• Do not smoke, and avoid others who smoke. Nicotine and other chemicals in cigarettes and cigars can cause lung damage. Ask your doctor for information if you currently smoke and need help to quit. E-cigarettes or smokeless tobacco still contain nicotine. Talk to your doctor before you use these products.
  • Ask about the flu vaccine. The flu can make your asthma worse. You may need a yearly flu shot.

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Japanese Society Of Allergology

Guidelines for adult asthma were published in October 2020 by the Japanese Society of Allergology .


The JSA recommends spirometry for assessing the extent of airflow limitation or airway reversibility.

The JSA recommends daily measurement of peak expiratory flow for unstable asthma and patients lacking obvious dyspnea during attack.

Although useful for diagnosing asthma, the JSA does not recommend assessing bronchial hyperresponsiveness in patients with low FEV1 or low %FEV1 since excess airway narrowing may occur due to irritant inhalation.

Treatment of long-term adult asthma

The JSA recommends using a jet nebulizer for budesonide inhalation suspension.

The JSA recommends adding one or more agents other than inhaled corticosteroids , as opposed to increasing the dose of an ICS, to control asthma.

The JSA recommends long-acting 2-agonists , leukotriene receptor antagonists , sustained-release theophylline, and long-acting muscarinic antagonists as add-on drugs.

The JSA recommends that anti-immunoglobulin E antibodies and other biologics as well as oral steroids be reserved for very severe and persistent asthma related to allergic reactions.

The JSA recommends inhaled 2-agonists, aminophylline, corticosteroids, adrenaline, oxygen therapy, and other approaches be used as needed during acute exacerbations.

Treatment during pregnancy

The JSA recommends ICSs as first-line treatment for long-term management of pregnant women with asthma.

Definition Epidemiology And Background

Asthma is a common, chronic inflammatory disorder of the airways characterized by paroxysmal or persistent symptoms and is associated with airflow limitation and airway hyper-responsiveness . Canadian experts have proposed that asthma can be diagnosed in children as early as 1 year of age, if presenting with frequent asthma-like symptoms or recurrent exacerbations reversible with salbutamol with no other alternative diagnosis . Asthma is the most common chronic disease in young people. The general prevalence of asthma in Canada has been estimated at 10%, but is higher in children and youth, including their Indigenous peers -. Asthma exacerbations are a frequent cause of emergency department visits and hospitalizations in children , and asthma is the leading cause of absenteeism from school . Preschool age children with asthma represent more than 50% of consultations in the ED . In one Alberta study, nearly 10% of paediatric ED visits resulted in admission, with one death for every 25,000 ED visits .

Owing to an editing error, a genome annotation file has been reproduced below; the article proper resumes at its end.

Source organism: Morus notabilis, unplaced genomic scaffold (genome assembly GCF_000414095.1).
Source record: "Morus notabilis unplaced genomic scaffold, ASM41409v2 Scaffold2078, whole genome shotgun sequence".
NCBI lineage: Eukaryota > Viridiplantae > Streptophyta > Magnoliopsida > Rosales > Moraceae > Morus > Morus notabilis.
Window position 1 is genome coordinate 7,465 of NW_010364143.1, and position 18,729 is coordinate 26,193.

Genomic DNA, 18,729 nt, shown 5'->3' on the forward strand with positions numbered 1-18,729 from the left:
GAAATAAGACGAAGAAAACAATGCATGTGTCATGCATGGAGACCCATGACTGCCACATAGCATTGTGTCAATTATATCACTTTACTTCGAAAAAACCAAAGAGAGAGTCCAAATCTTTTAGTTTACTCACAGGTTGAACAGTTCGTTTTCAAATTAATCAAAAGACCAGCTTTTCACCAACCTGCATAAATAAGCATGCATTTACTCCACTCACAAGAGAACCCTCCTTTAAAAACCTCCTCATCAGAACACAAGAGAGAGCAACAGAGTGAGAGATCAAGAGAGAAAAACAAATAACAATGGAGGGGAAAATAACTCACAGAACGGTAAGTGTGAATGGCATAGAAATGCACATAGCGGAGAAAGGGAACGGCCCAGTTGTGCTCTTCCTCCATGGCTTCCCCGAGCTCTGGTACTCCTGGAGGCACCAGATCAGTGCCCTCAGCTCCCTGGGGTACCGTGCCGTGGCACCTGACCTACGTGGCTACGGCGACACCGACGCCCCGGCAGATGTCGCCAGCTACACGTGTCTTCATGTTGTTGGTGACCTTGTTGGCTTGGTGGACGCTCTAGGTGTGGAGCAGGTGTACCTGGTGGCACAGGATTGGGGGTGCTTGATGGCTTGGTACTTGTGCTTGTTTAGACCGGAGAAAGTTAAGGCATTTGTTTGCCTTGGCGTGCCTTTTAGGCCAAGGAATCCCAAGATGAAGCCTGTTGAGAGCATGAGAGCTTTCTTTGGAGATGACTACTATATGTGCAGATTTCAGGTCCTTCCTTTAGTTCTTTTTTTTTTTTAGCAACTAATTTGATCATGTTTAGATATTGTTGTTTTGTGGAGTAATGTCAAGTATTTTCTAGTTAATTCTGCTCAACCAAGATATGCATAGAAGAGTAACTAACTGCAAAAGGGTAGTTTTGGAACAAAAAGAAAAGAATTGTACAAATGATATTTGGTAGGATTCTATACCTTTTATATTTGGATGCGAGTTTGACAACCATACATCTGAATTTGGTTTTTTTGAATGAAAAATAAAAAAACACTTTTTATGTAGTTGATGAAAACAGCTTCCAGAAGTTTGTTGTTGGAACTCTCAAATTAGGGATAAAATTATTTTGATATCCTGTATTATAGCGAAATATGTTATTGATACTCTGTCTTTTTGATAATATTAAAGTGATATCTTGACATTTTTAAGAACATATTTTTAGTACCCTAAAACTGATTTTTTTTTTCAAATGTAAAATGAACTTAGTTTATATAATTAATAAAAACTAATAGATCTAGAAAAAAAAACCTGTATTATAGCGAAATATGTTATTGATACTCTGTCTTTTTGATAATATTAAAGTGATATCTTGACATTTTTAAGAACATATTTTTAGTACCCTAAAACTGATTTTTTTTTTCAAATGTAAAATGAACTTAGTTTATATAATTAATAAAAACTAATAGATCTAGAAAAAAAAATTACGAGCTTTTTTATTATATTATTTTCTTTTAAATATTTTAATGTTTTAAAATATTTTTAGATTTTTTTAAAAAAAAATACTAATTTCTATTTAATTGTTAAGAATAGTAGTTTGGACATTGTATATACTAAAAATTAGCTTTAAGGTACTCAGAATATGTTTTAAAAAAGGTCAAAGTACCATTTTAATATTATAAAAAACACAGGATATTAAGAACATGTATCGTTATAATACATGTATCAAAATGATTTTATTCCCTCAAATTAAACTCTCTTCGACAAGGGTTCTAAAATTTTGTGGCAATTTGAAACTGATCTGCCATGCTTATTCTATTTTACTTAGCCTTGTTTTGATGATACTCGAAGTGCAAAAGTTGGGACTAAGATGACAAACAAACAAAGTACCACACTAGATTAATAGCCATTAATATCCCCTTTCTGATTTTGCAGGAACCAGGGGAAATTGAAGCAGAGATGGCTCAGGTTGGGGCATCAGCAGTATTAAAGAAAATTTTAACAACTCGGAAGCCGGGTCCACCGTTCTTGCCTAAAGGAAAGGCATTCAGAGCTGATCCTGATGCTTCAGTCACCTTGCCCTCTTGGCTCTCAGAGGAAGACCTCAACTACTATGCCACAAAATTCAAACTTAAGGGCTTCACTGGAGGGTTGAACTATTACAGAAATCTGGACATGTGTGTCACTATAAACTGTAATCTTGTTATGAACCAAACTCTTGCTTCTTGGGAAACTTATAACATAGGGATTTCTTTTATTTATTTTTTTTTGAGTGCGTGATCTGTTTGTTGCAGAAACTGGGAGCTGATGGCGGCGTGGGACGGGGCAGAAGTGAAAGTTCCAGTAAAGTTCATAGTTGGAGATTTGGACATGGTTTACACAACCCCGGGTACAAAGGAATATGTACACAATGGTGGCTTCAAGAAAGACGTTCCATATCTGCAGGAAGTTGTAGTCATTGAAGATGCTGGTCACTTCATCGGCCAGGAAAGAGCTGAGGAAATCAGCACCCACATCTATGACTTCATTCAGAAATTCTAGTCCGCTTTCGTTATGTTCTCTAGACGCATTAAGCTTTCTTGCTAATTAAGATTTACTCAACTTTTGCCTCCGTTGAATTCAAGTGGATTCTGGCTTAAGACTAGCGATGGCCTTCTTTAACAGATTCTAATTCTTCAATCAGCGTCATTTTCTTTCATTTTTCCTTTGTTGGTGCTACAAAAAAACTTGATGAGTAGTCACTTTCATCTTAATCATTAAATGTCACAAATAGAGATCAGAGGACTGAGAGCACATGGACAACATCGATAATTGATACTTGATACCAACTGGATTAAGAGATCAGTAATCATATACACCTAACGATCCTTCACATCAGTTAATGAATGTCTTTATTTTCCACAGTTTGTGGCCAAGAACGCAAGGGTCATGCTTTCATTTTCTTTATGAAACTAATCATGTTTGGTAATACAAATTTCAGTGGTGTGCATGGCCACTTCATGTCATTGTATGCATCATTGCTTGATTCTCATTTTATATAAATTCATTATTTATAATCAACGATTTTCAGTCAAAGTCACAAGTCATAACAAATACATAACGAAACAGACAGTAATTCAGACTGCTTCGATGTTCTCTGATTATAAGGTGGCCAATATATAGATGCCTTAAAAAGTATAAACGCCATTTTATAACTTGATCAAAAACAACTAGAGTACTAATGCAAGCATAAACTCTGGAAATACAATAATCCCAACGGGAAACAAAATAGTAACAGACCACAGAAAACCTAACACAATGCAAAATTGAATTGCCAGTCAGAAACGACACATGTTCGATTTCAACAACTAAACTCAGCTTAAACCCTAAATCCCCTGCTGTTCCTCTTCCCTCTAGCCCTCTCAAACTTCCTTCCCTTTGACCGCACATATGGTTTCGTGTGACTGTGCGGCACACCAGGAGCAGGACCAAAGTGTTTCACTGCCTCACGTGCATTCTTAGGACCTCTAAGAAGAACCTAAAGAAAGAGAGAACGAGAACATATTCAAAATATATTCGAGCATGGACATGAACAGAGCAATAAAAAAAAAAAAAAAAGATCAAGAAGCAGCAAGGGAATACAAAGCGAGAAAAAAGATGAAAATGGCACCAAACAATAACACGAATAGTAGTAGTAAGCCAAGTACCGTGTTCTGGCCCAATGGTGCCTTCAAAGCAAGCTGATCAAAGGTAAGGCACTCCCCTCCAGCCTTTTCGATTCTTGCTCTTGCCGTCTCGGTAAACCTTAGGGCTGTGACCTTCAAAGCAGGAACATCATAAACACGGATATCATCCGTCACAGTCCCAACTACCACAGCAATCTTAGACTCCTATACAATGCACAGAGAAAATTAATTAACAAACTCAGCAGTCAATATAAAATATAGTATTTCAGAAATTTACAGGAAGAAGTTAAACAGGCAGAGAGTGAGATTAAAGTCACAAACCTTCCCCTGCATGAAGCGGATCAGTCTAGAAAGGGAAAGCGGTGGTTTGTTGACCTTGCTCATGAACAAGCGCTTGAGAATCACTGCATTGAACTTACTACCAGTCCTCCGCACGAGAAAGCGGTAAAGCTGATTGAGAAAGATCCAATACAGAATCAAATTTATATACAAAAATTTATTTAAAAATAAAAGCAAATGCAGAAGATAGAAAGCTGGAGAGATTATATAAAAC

Many health care centres, along with national and international associations, have developed practice guidelines for the assessment and management of acute asthma exacerbations -. This statement specifically addresses the management of acute asthma exacerbations in paediatric patients with a known diagnosis of asthma, including preschoolers whose pattern of symptoms suggests likelihood for asthma or suspected asthma .

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A Personalized Treatment Plan May Include:

Macrolide antibiotics are used to help the body fight infection. These medicines control the number of white blood cells found in your airways. One study showed positive results using macrolide antibiotics in people with high counts of neutrophils in blood or sputum samples. Doctors dont suggest these medications be used long term though because side effects, such as antibiotic resistance, can be very serious.

Oral corticosteroids are medicines that help to control inflammation. While experts recommend these medicines only for short-term use, doctors may prescribe them long-term for people with more frequent asthma flare-ups. Severe asthma patients use these medications in combination with quick-relief medicine, high-dose inhaled corticosteroids and long-acting bronchodilators. Side effects from using oral corticosteroids can pose a risk to the function of other bodily organs, but the benefits may at times outweigh the risk. The hope is that by using these powerful drugs for a short period of time, patients can gain better control and will eventually not need them at all. This treatment option is approved for adults and children, although long-term use in children is not recommended due to the higher risk side effects. If symptoms are still not controlled with long-term use of an oral corticosteroid, another treatment option should be considered.

Type of severe asthma

How Common Is Severe Asthma

Stepwise Approach to Asthma Management

It is estimated that as many as 250,000 Canadians suffer from Severe Asthma. Fatalities are higher in this group compared to patients with mild-to-moderate disease. Each year, about 250 Canadians die from asthma. Globally, 250,000 patients with asthma die prematurely on an annual basis because of their condition.